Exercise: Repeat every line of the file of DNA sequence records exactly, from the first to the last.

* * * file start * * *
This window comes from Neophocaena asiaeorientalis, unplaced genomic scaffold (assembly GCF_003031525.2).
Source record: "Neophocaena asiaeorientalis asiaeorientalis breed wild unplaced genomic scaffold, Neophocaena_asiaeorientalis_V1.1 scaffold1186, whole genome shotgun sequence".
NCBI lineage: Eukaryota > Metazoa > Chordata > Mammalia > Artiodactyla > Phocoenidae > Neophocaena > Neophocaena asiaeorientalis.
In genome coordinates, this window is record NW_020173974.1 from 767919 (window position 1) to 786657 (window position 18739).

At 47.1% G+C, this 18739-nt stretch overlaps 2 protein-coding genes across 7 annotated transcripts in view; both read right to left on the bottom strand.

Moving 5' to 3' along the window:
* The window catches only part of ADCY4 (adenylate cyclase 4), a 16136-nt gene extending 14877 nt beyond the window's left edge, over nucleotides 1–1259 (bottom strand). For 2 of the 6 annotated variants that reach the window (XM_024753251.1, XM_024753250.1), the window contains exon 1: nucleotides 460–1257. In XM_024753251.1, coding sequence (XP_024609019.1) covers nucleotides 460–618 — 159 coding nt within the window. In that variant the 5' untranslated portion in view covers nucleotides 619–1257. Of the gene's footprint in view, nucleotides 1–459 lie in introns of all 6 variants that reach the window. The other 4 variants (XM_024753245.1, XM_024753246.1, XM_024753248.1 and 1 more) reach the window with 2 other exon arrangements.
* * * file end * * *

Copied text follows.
This window comes from Neophocaena asiaeorientalis, unplaced genomic scaffold (assembly GCF_003031525.2).
Source record: "Neophocaena asiaeorientalis asiaeorientalis breed wild unplaced genomic scaffold, Neophocaena_asiaeorientalis_V1.1 scaffold1186, whole genome shotgun sequence".
NCBI lineage: Eukaryota > Metazoa > Chordata > Mammalia > Artiodactyla > Phocoenidae > Neophocaena > Neophocaena asiaeorientalis.
In genome coordinates, this window is record NW_020173974.1 from 767919 (window position 1) to 786657 (window position 18739).

At 47.1% G+C, this 18739-nt stretch overlaps 2 protein-coding genes across 7 annotated transcripts in view; both read right to left on the bottom strand.

Moving 5' to 3' along the window:
* The window catches only part of ADCY4 (adenylate cyclase 4), a 16136-nt gene extending 14877 nt beyond the window's left edge, over nucleotides 1–1259 (bottom strand). For 2 of the 6 annotated variants that reach the window (XM_024753251.1, XM_024753250.1), the window contains exon 1: nucleotides 460–1257. In XM_024753251.1, coding sequence (XP_024609019.1) covers nucleotides 460–618 — 159 coding nt within the window. In that variant the 5' untranslated portion in view covers nucleotides 619–1257. Of the gene's footprint in view, nucleotides 1–459 lie in introns of all 6 variants that reach the window. The other 4 variants (XM_024753245.1, XM_024753246.1, XM_024753248.1 and 1 more) reach the window with 2 other exon arrangements.